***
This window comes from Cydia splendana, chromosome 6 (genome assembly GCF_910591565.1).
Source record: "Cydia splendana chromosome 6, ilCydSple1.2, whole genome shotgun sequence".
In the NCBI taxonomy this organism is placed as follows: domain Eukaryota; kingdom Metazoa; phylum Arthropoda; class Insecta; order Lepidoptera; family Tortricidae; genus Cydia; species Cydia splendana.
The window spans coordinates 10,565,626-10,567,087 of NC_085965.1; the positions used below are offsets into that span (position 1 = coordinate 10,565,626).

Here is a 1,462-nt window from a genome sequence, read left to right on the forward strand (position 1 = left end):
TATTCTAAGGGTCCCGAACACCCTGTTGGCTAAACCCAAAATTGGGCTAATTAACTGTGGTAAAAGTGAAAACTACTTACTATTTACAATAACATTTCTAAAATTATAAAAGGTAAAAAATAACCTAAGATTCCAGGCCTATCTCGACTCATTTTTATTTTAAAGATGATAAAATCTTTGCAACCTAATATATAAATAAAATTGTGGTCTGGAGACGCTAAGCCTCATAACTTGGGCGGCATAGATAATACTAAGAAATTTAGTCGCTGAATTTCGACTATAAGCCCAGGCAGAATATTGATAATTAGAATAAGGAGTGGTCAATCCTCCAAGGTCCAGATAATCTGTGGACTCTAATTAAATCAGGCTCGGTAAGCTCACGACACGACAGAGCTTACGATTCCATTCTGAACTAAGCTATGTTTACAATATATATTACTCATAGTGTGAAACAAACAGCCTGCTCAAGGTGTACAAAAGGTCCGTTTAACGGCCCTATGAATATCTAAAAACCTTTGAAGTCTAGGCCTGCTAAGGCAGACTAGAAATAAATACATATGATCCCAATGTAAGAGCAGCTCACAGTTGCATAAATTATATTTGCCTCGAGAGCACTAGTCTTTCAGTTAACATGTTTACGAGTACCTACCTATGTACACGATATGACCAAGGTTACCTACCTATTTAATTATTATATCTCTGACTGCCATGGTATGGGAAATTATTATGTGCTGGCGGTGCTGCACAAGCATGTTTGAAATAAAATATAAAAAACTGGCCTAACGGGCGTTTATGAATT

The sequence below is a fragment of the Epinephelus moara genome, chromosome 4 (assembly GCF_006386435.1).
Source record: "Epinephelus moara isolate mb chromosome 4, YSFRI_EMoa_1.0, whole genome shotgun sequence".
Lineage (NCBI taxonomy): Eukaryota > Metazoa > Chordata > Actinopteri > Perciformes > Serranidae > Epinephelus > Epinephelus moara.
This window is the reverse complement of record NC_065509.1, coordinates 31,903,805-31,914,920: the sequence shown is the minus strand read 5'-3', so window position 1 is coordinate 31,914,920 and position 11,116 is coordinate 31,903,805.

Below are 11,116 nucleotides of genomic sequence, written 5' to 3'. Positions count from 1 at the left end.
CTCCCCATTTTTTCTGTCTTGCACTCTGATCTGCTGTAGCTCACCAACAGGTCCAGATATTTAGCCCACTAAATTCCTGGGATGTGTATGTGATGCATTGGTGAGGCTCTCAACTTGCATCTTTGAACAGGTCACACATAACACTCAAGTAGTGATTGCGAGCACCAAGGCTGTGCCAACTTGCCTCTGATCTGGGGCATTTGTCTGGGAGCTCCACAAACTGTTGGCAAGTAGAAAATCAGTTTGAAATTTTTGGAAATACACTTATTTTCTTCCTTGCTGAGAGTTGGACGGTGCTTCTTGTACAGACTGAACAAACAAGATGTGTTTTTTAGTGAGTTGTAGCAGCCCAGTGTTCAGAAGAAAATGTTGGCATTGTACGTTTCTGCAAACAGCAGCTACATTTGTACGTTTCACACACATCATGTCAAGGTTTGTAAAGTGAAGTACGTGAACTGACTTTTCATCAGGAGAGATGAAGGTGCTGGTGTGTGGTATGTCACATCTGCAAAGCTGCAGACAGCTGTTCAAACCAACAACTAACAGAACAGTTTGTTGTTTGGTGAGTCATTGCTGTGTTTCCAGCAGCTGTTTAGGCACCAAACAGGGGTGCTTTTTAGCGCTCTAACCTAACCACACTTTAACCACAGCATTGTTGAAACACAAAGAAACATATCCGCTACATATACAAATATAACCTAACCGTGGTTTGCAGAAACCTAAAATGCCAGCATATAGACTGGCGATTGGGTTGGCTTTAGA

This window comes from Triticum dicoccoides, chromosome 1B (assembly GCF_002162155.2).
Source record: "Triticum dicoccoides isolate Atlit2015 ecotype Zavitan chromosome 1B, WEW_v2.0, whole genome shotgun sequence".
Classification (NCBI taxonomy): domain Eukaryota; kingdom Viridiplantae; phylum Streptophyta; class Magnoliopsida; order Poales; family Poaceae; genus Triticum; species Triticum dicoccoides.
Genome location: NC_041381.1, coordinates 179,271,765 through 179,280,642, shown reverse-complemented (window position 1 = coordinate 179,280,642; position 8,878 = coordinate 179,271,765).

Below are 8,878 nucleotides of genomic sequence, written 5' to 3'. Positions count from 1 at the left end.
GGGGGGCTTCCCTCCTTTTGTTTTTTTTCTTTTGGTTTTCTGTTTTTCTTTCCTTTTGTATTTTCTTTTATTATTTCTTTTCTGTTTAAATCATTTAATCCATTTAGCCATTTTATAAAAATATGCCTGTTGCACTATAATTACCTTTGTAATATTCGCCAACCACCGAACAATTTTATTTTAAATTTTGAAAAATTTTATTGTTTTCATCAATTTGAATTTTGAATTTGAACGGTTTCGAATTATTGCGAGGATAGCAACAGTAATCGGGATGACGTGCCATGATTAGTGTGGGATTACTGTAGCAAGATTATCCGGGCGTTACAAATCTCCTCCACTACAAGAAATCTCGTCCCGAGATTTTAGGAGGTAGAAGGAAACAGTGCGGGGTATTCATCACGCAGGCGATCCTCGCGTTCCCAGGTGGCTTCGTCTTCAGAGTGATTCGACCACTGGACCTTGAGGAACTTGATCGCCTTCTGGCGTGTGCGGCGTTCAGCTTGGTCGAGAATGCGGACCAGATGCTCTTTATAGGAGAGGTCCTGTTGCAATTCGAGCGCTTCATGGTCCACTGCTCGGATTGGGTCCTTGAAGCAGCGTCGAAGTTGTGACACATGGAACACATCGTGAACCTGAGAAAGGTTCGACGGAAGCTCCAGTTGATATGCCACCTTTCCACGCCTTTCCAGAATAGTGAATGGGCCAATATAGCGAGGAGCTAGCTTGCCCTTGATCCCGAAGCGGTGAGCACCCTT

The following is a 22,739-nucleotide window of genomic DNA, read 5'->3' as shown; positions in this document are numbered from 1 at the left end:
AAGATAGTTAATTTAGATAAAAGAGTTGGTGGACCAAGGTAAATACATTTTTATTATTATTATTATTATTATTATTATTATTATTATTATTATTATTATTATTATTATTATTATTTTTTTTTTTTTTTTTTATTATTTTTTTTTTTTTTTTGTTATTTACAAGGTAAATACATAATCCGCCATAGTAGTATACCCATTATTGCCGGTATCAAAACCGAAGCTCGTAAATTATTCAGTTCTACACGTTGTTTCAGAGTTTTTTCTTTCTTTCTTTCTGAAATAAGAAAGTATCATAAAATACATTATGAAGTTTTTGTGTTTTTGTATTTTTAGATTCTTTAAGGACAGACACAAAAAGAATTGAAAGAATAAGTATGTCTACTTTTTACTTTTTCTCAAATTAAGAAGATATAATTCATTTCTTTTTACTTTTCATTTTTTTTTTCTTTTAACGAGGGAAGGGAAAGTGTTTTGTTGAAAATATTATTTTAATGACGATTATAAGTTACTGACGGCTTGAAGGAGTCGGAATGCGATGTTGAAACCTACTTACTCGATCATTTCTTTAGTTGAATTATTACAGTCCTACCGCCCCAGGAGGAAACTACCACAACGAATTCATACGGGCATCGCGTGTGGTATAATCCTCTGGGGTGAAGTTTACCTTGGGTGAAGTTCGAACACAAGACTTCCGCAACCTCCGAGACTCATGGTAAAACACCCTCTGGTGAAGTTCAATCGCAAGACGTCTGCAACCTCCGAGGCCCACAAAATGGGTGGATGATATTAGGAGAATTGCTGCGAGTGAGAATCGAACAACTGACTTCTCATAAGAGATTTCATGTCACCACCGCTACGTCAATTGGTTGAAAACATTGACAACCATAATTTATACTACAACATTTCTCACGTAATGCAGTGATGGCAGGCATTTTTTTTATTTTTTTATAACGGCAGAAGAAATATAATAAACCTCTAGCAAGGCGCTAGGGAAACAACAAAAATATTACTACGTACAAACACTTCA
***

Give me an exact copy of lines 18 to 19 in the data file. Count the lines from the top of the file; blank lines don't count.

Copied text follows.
GGGGGGCTTCCCTCCTTTTGTTTTTTTTCTTTTGGTTTTCTGTTTTTCTTTCCTTTTGTATTTTCTTTTATTATTTCTTTTCTGTTTAAATCATTTAATCCATTTAGCCATTTTATAAAAATATGCCTGTTGCACTATAATTACCTTTGTAATATTCGCCAACCACCGAACAATTTTATTTTAAATTTTGAAAAATTTTATTGTTTTCATCAATTTGAATTTTGAATTTGAACGGTTTCGAATTATTGCGAGGATAGCAACAGTAATCGGGATGACGTGCCATGATTAGTGTGGGATTACTGTAGCAAGATTATCCGGGCGTTACAAATCTCCTCCACTACAAGAAATCTCGTCCCGAGATTTTAGGAGGTAGAAGGAAACAGTGCGGGGTATTCATCACGCAGGCGATCCTCGCGTTCCCAGGTGGCTTCGTCTTCAGAGTGATTCGACCACTGGACCTTGAGGAACTTGATCGCCTTCTGGCGTGTGCGGCGTTCAGCTTGGTCGAGAATGCGGACCAGATGCTCTTTATAGGAGAGGTCCTGTTGCAATTCGAGCGCTTCATGGTCCACTGCTCGGATTGGGTCCTTGAAGCAGCGTCGAAGTTGTGACACATGGAACACATCGTGAACCTGAGAAAGGTTCGACGGAAGCTCCAGTTGATATGCCACCTTTCCACGCCTTTCCAGAATAGTGAATGGGCCAATATAGCGAGGAGCTAGCTTGCCCTTGATCCCGAAGCGGTGAGCACCCTT

The following is a 22,739-nucleotide window of genomic DNA, read 5'->3' as shown; positions in this document are numbered from 1 at the left end: